Adrian Ghenie, Lóránd Hegyi, Juerg Judin, Alexandru Polgár, Mihai Pop, Venice, 2015.
Softcover, 96 pp., 60 color illustrations, , 9.5 x 11.25 inches.
At the 2015 Venice Biennale, the Romanian Pavilion showcases Darwin's Room, an exhibition of paintings by Adrian Ghenie (born 1977). The title refers not only to a recent series of portraits of (and self-portraits as) the great British naturalist, but also to Ghenie's exploration of 20th-century history as an "evolutionary laboratory."
The Romanian Pavilion, curated by Mihai Pop, showcases Darwin’s Room, a selection of paintings organized across three rooms – according to the initial interior architecture of the Pavilion (from 1938) – and comprises a specific theme for each of these rooms: The Tempest, The Portrait Gallery (Self-portrait as Charles Darwin), and The Dissonances of History.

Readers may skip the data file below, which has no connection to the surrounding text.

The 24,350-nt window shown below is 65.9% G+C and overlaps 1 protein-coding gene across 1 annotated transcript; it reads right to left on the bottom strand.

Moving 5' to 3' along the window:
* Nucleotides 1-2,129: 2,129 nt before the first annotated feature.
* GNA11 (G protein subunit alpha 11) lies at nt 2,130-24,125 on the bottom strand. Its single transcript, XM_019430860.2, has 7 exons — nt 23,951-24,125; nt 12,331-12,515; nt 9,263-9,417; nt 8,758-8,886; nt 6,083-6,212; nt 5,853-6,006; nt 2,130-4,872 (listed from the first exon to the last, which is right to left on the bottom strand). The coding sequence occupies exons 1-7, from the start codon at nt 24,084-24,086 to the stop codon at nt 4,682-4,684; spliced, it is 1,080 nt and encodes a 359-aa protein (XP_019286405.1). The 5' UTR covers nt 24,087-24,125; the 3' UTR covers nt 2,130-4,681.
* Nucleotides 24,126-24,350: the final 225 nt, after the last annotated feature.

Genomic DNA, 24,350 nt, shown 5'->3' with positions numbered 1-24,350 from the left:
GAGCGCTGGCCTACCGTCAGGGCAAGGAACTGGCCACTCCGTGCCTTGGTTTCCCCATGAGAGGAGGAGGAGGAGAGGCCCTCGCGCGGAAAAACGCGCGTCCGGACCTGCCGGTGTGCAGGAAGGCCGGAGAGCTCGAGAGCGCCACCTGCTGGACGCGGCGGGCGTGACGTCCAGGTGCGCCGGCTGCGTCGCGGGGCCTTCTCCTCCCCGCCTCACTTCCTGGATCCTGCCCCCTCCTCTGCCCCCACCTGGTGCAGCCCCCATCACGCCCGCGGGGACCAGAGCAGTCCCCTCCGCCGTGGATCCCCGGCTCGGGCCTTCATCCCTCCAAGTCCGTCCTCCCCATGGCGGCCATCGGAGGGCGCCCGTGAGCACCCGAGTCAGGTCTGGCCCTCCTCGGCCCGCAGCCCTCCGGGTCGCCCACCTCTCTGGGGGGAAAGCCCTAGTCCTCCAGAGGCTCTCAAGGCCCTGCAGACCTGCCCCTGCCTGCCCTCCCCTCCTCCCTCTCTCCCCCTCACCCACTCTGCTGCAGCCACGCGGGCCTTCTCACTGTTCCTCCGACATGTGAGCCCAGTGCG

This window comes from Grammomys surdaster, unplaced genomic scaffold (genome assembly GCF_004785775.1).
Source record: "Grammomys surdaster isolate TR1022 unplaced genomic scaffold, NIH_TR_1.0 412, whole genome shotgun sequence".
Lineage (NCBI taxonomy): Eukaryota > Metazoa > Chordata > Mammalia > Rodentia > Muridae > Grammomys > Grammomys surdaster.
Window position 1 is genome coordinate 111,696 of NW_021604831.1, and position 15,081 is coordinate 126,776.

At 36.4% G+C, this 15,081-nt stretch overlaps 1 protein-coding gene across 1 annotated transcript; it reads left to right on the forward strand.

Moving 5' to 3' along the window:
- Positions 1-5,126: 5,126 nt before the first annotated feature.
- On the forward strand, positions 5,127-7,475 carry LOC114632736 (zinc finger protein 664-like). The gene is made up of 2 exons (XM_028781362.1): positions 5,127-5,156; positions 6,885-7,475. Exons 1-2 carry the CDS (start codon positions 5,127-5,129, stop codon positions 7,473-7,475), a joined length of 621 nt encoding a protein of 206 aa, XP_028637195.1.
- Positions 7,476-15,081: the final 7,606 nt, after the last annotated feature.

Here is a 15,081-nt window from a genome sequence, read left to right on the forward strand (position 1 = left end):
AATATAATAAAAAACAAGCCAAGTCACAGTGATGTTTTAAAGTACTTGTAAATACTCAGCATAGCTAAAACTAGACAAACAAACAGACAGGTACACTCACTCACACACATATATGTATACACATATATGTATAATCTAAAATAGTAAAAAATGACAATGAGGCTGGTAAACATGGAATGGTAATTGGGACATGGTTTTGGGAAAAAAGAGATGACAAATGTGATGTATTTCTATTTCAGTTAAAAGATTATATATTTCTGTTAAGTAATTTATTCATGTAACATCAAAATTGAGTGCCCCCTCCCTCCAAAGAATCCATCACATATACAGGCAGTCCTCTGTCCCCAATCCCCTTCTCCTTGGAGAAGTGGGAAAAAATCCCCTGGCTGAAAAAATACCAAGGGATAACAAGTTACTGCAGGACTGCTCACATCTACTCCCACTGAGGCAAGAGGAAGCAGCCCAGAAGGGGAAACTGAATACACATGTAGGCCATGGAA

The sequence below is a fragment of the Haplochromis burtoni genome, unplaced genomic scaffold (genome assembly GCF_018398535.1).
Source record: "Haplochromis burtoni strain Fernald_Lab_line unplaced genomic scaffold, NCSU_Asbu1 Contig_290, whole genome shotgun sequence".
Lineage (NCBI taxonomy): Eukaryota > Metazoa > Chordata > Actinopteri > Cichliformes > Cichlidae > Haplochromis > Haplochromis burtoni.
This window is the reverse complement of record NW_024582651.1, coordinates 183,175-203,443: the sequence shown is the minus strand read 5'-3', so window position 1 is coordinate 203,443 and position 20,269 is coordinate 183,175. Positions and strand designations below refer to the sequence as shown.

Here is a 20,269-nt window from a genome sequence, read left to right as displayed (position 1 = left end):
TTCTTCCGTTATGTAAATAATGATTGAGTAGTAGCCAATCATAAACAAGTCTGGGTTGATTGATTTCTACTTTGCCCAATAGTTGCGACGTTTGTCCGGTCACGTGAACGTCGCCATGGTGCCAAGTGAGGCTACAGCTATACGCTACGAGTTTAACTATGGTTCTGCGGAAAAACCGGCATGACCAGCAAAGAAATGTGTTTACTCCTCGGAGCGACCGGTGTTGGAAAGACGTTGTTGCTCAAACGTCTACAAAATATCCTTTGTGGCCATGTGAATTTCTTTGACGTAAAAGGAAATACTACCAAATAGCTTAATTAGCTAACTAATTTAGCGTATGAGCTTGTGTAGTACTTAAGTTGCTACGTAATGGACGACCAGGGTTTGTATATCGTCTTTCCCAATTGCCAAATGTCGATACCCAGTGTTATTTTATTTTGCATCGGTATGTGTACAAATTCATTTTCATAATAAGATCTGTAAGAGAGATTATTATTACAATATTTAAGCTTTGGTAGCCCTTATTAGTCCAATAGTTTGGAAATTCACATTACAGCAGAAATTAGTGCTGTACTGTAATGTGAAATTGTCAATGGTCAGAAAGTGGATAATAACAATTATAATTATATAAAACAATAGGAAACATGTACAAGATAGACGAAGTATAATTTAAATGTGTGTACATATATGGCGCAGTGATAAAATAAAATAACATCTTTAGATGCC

Expanding upon Darwin’s ‘laboratory’, Ghenie proposes an interpretive path into the notion of survival. He reads into the theory of biological evolutionism and the ways it has been skewed to transform societies. He also draws upon other historical sources in his updating of this image (fundamental to our self-perception), ‘contaminating’ it with a keen reflection on neoliberal competitiveness, extending across all areas and folds of social and affective life. Darwin’s studio broadens its scope and becomes an incubator where future ideas grow and develop. It is an interweaving of past and future histories that does not hold proof or speculation on species evolution, which neither distorts nor idealizes, but opens a path towards a reformulation of the social values that structure contemporary existence. To equal extents, this returns to an essential moment, when epistemological tables were turned, and uses Darwin’s scientific tabula rasa to project or inscribe a new image of our future.
Gazing into the future is premised on revisiting the past with a lucid eye, parsing through myths that accreted as foundation for the writing of history, of the fictions that define nations, of the fabricated narratives that fragment history into centres and peripheries, occupied respectively by winners and losers.